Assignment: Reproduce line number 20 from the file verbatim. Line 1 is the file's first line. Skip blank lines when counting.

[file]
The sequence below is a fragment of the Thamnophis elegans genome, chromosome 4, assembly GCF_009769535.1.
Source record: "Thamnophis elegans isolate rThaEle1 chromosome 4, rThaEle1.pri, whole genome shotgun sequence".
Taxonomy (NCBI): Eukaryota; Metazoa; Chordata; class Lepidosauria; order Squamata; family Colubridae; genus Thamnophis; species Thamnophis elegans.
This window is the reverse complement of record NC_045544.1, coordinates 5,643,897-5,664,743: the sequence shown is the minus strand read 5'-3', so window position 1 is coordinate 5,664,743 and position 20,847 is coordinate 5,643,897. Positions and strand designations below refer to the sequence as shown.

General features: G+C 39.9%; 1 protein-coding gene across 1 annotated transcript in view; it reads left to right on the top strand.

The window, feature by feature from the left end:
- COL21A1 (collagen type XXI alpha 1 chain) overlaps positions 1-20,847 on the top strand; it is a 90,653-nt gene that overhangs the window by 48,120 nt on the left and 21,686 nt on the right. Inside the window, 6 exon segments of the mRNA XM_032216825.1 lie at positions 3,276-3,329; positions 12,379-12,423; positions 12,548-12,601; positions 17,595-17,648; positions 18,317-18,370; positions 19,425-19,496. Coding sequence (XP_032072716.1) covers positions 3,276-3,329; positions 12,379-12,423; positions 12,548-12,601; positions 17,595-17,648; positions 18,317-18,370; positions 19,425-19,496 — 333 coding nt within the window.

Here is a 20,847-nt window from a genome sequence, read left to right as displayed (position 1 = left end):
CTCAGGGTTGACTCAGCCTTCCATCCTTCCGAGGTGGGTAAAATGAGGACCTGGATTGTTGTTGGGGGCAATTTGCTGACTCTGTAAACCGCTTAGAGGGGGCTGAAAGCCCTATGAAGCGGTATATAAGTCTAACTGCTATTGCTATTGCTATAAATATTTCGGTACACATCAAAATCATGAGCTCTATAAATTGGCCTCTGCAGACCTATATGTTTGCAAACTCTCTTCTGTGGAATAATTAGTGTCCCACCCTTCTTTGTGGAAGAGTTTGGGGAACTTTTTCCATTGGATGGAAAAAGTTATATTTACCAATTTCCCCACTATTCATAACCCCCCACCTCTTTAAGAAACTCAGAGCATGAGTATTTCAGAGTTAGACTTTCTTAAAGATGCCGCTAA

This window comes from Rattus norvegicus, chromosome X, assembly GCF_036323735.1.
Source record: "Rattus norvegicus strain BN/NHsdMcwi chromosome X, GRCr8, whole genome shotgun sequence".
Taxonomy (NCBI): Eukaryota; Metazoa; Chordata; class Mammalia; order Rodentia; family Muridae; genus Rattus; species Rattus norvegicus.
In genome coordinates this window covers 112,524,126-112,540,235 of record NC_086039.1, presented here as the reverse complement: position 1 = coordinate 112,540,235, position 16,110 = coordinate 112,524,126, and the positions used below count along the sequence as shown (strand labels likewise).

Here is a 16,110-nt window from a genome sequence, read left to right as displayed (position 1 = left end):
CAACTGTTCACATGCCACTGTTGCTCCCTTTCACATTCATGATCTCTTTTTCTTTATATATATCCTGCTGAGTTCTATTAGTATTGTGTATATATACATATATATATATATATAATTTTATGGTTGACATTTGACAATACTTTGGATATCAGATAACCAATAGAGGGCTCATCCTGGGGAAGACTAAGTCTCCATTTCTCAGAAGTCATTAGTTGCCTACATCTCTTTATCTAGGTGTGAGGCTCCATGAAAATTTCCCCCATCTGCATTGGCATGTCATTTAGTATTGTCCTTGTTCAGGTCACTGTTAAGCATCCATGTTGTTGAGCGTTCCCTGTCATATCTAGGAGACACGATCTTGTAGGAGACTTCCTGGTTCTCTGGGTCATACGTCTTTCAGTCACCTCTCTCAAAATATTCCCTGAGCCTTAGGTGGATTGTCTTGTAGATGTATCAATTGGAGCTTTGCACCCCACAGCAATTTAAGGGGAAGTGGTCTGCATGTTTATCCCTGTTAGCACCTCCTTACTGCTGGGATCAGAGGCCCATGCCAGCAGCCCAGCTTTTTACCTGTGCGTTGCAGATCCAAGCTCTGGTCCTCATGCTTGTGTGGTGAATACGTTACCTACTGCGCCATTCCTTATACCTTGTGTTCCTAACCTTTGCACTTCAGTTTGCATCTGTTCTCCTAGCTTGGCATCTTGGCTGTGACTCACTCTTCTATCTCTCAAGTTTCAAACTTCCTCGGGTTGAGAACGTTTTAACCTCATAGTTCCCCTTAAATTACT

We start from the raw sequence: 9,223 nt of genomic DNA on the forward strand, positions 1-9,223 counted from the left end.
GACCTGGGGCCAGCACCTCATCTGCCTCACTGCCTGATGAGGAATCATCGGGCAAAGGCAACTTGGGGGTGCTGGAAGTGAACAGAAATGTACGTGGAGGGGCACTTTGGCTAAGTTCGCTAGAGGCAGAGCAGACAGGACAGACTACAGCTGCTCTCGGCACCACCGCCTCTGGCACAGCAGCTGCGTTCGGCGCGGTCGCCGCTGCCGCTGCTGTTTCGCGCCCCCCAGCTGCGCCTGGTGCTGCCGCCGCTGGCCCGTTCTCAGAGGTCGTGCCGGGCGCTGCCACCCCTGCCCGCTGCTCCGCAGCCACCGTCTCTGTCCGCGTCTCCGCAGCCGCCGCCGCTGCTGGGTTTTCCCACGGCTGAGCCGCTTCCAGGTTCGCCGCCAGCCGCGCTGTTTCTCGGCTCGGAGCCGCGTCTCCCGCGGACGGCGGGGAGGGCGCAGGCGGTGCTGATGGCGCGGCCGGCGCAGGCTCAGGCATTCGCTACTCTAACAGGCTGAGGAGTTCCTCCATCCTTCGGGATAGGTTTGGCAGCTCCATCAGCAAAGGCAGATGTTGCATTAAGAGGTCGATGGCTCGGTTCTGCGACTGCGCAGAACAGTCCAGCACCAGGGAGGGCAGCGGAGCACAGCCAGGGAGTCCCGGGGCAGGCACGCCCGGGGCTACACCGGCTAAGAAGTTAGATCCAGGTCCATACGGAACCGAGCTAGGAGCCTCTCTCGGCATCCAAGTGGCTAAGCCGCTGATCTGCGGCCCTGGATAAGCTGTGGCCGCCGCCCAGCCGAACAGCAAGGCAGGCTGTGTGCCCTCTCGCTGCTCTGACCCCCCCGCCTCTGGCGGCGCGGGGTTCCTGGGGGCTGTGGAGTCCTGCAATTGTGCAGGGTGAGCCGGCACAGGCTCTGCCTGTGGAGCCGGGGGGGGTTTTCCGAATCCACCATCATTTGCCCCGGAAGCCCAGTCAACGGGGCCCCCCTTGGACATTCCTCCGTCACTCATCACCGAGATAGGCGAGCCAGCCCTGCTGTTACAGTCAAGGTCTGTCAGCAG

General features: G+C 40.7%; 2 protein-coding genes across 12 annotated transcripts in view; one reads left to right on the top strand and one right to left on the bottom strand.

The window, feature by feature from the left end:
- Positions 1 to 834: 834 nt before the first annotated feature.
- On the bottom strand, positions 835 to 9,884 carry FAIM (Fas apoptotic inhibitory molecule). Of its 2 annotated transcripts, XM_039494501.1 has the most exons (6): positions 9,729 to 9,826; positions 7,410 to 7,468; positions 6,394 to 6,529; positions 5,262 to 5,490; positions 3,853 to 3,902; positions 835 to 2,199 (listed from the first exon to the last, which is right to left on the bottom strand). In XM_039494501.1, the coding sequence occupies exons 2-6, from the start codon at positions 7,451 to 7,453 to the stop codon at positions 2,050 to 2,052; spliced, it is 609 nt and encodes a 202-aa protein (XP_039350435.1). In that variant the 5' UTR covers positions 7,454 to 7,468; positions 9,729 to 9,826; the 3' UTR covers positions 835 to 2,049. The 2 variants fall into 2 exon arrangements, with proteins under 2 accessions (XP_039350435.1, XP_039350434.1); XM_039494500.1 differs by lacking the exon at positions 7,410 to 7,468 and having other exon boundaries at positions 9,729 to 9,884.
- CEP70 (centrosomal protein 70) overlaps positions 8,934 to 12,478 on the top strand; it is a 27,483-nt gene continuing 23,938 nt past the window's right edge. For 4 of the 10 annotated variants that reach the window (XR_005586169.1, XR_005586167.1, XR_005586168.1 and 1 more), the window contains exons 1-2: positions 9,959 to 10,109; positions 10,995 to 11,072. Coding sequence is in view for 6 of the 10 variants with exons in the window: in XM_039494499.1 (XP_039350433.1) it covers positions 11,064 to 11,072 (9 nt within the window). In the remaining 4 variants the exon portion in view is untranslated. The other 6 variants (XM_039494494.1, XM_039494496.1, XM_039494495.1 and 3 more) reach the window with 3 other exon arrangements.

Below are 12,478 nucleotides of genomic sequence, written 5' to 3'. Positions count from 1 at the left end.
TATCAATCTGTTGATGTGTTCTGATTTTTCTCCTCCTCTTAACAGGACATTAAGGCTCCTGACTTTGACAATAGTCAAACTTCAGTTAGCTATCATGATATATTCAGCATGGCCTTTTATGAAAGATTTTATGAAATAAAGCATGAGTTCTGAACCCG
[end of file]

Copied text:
- Positions 1 to 834: 834 nt before the first annotated feature.